Background: Thrombolysis with tissue plasminogen activator (tPA) remains the only approved drug therapy for acute ischemic stroke. However, delayed tPA treatment is associated with an increased risk of brain hemorrhage. In this study, we assessed whether QiShenYiQi (QSYQ), a compound Chinese medicine, can attenuate tPA-induced brain edema and hemorrhage in an experimental stroke model.Methods: Male mice were subjected to ferric chloride-induced carotid artery thrombosis followed by mechanical detachment of thrombi. Then mice were treated with QSYQ at 2.5 h followed by administration of tPA (10 mg/kg) at 4.5 h. Hemorrhage, infarct size, neurological score, cerebral blood flow, Evans blue extravasation, FITC-labeled albumin leakage, tight and adherens junction proteins expression, basement membrane proteins expression, matrix metalloproteinases (MMPs) expression, leukocyte adhesion, and leukocyte infiltration were assessed 24 h after tPA administration.Results: Compared with tPA alone treatments, the combination therapy of QSYQ and tPA significantly reduced hemorrhage, infarction, brain edema, Evans blue extravasation, albumin leakage, leukocyte adhesion, MMP-9 expression, and leukocyte infiltration at 28.5 h after stroke. The combination also significantly improved the survival rate, cerebral blood flow, tight and adherens junction proteins (occludin, claudin-5, junctional adhesion molecule-1, zonula occludens-1, VE-cadherin, α-catenin, β-catenin) expression, and basement membrane proteins (collagen IV, laminin) expression. Addition of QSYQ protected the downregulated ATP 5D and upregulated p-Src and Caveolin-1 after tPA treatment.Conclusion: Our results show that QSYQ inhibits tPA-induced brain edema and hemorrhage by protecting the blood-brain barrier integrity, which was partly attributable to restoration of energy metabolism, protection of inflammation and Src/Caveolin signaling activation. The present study supports QSYQ as an effective adjunctive therapy to increase the safety of delayed tPA thrombolysis for ischemic stroke.
Coccidiosis is an important parasitic disease of poultry with great economic importance. Due to drug resistance issues, the study was conducted to investigate how probiotics (Lactobacillus plantarum or L. plantarum) affected oocysts per gram of feces (OPG), fecal scores, feed conversion ratio (FCR), immunomodulatory effect in terms of the cell-mediated and humoral immune response. Serum chemistry (ALT, AST, LDH, and creatinine) was measured in different treated chicken groups. mRNA expression levels of antioxidant enzymes (SOD 1 and CAT), peptide transporter 1 (PepT 1), and tight junction proteins (ZO and CLDN 1) were also examined in chicken groups infected with Eimeria tenella (E. tenella). Chickens supplemented with L. plantarum 1 × 108 CFU (colony-forming unit) showed an improved cell-mediated and humoral immune response, compared with the control group (p < 0.05). Probiotics also enhanced the performance of antioxidant enzymes, PepT 1, and tight junction proteins, and improved serum chemistry (AST, ALT, and LDH), compared with control-infected, non-medicated chickens. However, no significant difference (p > 0.05) was observed in CLDN 1 expression level and creatinine in all treated chicken groups. These findings demonstrated that probiotics supplementation in the feed can protect the birds against E. tenella infection.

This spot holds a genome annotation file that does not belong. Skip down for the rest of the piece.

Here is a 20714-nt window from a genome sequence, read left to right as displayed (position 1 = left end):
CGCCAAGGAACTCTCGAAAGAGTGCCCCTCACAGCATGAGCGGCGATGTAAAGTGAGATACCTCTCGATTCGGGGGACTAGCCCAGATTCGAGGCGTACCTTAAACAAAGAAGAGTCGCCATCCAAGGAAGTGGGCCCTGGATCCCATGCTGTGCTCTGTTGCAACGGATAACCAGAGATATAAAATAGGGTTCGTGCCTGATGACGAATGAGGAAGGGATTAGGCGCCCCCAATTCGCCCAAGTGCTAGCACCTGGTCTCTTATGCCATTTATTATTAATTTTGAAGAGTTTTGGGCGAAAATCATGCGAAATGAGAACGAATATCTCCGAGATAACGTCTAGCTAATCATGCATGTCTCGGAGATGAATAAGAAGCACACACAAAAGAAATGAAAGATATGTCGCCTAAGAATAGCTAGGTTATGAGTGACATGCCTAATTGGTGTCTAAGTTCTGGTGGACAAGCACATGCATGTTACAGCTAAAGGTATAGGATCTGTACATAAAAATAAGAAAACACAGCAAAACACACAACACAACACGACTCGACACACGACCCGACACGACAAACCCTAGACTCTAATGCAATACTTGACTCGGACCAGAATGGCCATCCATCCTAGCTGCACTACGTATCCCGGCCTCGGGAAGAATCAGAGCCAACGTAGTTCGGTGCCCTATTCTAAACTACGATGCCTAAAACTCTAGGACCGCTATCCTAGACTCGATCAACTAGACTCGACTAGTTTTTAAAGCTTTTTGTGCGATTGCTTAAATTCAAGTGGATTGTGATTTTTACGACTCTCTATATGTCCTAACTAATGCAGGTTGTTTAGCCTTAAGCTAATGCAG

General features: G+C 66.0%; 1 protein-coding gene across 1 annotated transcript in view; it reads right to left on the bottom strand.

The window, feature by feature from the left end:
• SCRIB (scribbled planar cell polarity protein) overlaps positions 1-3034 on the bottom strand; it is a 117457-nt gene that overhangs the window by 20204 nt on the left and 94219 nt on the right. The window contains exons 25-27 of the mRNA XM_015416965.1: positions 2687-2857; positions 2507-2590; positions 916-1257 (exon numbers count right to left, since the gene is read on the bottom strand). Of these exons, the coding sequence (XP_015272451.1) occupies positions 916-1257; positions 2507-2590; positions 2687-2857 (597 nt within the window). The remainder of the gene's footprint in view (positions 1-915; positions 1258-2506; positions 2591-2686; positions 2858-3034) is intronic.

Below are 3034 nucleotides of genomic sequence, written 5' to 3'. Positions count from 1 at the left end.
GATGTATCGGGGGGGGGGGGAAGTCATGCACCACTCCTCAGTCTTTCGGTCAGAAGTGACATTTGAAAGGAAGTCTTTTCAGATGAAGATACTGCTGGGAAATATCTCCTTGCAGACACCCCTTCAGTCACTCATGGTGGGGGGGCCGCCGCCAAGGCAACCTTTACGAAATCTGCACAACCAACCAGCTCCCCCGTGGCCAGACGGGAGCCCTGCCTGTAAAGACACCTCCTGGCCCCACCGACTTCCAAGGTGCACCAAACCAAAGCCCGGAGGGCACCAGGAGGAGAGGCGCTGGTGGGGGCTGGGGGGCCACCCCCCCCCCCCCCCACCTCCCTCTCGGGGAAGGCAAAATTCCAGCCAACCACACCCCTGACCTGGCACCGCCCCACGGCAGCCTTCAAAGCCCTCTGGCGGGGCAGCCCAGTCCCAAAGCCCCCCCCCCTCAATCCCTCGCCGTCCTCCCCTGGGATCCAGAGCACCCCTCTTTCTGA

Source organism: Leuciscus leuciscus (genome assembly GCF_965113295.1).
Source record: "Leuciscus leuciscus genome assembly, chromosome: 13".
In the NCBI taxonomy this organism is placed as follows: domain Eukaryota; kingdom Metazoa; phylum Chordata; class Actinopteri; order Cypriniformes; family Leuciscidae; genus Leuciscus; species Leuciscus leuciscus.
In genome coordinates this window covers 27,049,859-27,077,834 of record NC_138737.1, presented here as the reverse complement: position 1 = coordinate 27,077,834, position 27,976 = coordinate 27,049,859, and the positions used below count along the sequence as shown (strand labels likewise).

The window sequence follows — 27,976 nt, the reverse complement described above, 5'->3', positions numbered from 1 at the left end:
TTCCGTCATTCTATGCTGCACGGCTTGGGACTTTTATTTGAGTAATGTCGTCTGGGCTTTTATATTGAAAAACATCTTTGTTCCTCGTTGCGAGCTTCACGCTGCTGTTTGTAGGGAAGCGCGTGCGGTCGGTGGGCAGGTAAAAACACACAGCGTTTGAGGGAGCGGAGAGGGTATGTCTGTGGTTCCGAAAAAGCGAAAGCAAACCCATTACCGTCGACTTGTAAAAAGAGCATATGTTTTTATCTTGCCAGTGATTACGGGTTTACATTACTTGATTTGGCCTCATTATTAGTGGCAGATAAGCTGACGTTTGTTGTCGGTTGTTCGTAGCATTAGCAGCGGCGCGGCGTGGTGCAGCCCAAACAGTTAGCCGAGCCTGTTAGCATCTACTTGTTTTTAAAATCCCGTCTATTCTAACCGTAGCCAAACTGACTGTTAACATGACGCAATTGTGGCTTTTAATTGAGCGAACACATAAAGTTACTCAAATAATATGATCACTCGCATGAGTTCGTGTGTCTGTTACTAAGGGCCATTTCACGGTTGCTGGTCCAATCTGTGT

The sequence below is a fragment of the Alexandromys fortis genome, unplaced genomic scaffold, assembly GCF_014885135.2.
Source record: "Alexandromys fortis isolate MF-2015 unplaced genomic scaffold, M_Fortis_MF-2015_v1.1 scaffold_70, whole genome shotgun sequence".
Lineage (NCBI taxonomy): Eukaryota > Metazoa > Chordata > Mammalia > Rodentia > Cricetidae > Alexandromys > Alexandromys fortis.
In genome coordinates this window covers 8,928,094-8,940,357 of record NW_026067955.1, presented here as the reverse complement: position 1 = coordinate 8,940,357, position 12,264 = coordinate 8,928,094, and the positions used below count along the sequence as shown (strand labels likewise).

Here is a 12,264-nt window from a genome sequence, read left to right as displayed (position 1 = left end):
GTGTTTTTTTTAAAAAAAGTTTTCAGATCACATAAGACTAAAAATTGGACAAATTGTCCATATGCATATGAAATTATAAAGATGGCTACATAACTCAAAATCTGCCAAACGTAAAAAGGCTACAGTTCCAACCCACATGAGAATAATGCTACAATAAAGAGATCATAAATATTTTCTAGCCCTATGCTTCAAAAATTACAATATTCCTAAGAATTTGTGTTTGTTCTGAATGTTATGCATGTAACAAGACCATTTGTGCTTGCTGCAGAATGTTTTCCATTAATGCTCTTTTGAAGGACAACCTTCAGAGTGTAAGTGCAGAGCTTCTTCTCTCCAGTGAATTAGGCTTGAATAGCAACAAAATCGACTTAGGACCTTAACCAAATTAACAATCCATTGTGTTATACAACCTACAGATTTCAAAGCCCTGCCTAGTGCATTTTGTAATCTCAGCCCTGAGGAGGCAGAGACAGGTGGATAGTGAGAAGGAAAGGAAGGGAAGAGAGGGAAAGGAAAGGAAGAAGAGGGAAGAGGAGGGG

Tight junction proteins play roles beyond permeability barriers functions and control cell proliferation and differentiation. The relation between tight junctions and the signal transduction pathways affects cell growth, invasion and migration. Abnormality of tight junction proteins closely contributes to epithelial mesenchymal transition (EMT) and malignancy of various cancers. Angulin-1/lipolysis-stimulated lipoprotein receptor (LSR) forms tricellular contacts that has a barrier function. Downregulation of angulin-1/LSR correlates with the malignancy in various cancers, including endometrioid-endometrial carcinoma (EEC). These alterations have been shown to link to not only multiple signaling pathways such as Hippo/YAP, HDAC, AMPK, but also cell metabolism in ECC cell line Sawano. Moreover, loss of angulin-1/LSR upregulates claudin-1, and loss of apoptosis stimulating p53 protein 2 (ASPP2) downregulates angulin-1/LSR. Angulin-1/LSR and ASPP2 concentrate at both midbody and centrosome in cytokinesis. In EEC tissues, angulin-1/LSR and ASPP2 are reduced and claudin-2 is overexpressed during malignancy, while in the tissues of endometriosis changes in localization of angulin-1/LSR and claudin-2 are seen. This review highlights how downregulation of angulin-1/LSR promotes development of endometriosis and EEC and discusses about the roles of angulin-1/LSR and its related proteins, including claudins and ASPP2.
This study aims to investigate the effects of exposure to different dosages of zearalenone (ZEA) on cecal physical barrier functions and its mechanisms based on the TGF-β1/Smads signaling pathway in weaned piglets. Thirty-two weaned piglets were allotted to four groups and fed a basal diet supplemented with ZEA at 0, 0.15, 1.5, and 3.0 mg/kg, respectively. The results showed that 1.5 and 3.0 mg/kg ZEA damaged cecum morphology and microvilli, and changed distribution and shape of M cells. Moreover, 1.5 and 3.0 mg/kg ZEA decreased numbers of goblet cells, the expressions of TFF3 and tight junction proteins, and inhibited the TGF-β1/Smads signaling pathway. Interestingly, the 0.15 mg/kg ZEA had no significant effect on cecal physical barrier functions but decreased the expressions of Smad3, p-Smad3 and Smad7. Our study suggests that high-dose ZEA exposure impairs cecal physical barrier functions through inhibiting the TGF-β1/Smads signaling pathway, but low-dose ZEA had no significant effect on cecum morphology and integrity through inhibiting the expression of smad7. These findings provide a scientific basis for helping people explore how to reduce the toxicity of ZEA in feeds.